The incubation period (the period between when someone is first exposed to a SARS patent until
he/she gets sick) is usually 2 to7 days but can be as long as 10 days. The illness usually begins
with a fever greater than 100.4ºF.


How long is a person with SARS infectious (able to spread the disease to others)?


Evidence suggests that people are most likely to be infectious when they have symptoms, such
as fever and cough. It is not yet known how long after symptoms begin that people with SARS
might be able to spread the disease to others.


Is SARS dangerous?


Most people who have gotten SARS have recovered, but a small percentage (less than 5 per
cent) of people have died. The disease may be more serious among older persons or those with
other medical problems.


Are there any suspect cases of SARS in New Jersey?


To date, there have been several New Jersey residents who are suspected to have SARS based
on the Centers for Disease Control and Prevention’s disease criteria for SARS.

All of the cases had onset of symptoms during travel or shortly after return from Asia, a continent
with known community outbreaks of SARS.

Because the initial symptoms of SARS are similar to the symptoms of many common illnesses
seen this time of year (such as colds and flu), and because many New Jersey residents travel to
Southeast Asia, the number of suspect cases may increase. Many of these persons, however,
will likely have unrelated illnesses.

The New Jersey Department of Health and Senior Services (DHSS) has been monitoring cases
and their household contacts until 10 days after the SARS patient has recovered. There has been
no evidence to date of spread to health care workers or household members, nor evidence of
community spread of SARS in New Jersey.


What should I do, if I or someone in my family has recently traveled in Southeast Asia?


You should monitor your own health for ten days following your return. If you become ill with a
high fever (> 100.4 ºF) and a cough or difficulty breathing, you should notify your doctor or visit a
hospital emergency department and be sure to tell your doctor that you have have recently
traveled in Southeast Asia. If you are not sick, it is not necessary to stay at home or limit your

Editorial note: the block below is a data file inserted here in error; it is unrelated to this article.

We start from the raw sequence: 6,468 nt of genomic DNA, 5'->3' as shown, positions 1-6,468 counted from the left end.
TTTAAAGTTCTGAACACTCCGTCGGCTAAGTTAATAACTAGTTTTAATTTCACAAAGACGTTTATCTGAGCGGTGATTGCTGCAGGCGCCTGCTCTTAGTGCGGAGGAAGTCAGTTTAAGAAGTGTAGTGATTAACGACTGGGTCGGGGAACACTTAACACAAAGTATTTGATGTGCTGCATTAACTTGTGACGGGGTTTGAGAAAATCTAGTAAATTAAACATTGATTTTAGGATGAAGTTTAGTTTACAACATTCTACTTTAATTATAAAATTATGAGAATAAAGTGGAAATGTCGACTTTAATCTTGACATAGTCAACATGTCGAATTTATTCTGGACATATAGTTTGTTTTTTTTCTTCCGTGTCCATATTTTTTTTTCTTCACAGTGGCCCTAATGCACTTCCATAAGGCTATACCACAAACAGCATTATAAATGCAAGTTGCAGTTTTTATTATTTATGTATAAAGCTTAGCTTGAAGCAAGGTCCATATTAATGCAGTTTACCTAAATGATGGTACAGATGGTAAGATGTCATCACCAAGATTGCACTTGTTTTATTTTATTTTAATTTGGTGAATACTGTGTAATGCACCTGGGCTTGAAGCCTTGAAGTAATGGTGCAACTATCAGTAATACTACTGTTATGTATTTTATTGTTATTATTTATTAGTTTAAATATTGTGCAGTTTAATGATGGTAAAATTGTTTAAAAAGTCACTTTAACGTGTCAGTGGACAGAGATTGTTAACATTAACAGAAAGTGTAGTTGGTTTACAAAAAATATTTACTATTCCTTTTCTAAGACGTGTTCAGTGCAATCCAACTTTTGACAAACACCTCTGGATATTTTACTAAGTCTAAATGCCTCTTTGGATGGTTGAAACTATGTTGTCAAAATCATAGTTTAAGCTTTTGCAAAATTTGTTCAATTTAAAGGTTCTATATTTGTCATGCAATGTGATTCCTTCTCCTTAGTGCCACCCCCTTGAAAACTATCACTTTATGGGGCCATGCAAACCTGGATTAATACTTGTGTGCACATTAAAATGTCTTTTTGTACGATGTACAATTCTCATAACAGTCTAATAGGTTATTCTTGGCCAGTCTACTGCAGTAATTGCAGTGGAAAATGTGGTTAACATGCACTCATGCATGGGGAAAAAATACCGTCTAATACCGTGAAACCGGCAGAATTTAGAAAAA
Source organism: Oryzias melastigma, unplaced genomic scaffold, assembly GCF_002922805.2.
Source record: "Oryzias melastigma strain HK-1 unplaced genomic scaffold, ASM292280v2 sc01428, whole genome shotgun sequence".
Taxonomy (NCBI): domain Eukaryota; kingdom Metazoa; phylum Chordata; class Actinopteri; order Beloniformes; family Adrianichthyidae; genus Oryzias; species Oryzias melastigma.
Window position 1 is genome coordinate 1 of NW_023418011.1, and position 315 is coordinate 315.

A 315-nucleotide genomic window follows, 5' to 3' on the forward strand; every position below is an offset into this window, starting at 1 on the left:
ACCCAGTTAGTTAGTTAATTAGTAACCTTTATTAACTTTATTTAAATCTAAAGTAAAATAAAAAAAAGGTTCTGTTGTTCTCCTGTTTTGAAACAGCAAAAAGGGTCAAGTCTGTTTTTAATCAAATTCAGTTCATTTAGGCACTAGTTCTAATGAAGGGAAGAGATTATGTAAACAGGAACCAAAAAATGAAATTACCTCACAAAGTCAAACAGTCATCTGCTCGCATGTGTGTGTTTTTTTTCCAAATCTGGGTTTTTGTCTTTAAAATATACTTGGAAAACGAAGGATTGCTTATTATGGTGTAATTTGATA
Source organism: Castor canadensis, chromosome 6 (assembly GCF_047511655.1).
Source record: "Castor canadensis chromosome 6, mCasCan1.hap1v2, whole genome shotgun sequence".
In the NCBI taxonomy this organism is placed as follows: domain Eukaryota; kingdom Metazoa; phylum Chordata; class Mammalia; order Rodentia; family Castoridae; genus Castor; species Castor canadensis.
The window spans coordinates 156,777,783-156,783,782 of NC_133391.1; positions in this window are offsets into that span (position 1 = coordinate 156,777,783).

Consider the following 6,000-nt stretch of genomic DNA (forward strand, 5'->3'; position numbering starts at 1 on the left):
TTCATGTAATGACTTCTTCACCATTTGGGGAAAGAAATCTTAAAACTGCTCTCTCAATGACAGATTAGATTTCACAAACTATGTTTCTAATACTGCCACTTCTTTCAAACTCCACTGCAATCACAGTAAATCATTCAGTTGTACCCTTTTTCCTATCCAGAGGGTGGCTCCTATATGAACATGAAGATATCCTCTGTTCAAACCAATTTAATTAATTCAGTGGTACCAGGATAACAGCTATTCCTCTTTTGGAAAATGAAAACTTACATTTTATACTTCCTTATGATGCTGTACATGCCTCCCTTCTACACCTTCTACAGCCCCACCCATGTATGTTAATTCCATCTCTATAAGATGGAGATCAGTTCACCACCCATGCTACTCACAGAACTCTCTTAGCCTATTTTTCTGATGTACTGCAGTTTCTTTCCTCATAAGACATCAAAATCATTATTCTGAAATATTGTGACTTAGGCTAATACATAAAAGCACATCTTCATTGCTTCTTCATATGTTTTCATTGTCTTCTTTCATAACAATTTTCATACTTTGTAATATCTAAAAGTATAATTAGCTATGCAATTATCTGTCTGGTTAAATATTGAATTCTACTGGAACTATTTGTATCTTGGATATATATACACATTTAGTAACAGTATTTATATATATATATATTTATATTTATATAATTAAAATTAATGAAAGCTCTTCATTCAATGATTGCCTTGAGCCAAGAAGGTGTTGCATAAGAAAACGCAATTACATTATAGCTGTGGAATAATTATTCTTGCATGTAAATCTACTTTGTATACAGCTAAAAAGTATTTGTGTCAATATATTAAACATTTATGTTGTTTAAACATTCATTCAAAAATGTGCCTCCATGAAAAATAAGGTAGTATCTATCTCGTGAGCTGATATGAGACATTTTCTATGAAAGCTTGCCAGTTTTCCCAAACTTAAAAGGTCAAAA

activities in any way. It is okay to go to work or school, or for young children to go to daycare or
other child care programs. You do not need to use a mask or see a doctor as long as you are
feeling well.


Is it safe to travel to Southeast Asia?


At this time, there are no travel restrictions in place directly related to SARS. However, a travel
advisory from the Centers for Disease Control and Prevention recommends that persons
planning nonessential or elective travel to the People's Republic of China, Hong Kong, Hanoi,
Vietnam or Singapore may wish to postpone their trip until further notice. This temporary
recommendation will be re-evaluated daily as this outbreak evolves. The recommendation does
not apply to passengers simply passing through the airports in these areas, if they are not
spending any time in the affected countries.

Persons who travel to Southeast Asia should be aware of the symptoms of SARS. If they develop
high fever and cough or difficulty breathing, they should see a doctor immediately and be sure to
mention their recent travel to Southeast Asia. There is no recommendation at this time to wear
masks while traveling. Updates on SARS, recommendations, and travel advisories can be found
on the World Health Organization website at http://www.who.int/en/ and the Centers for Disease
Control and Prevention’s website at www.cdc.gov.


How can I help prevent SARS?


The Centers for Disease Control and Prevention has issued guidelines for how to prevent SARS
from spreading to family contacts of SARS patients and in the hospital setting. In medical care
settings, it is important that health care providers follow special precautions when caring for a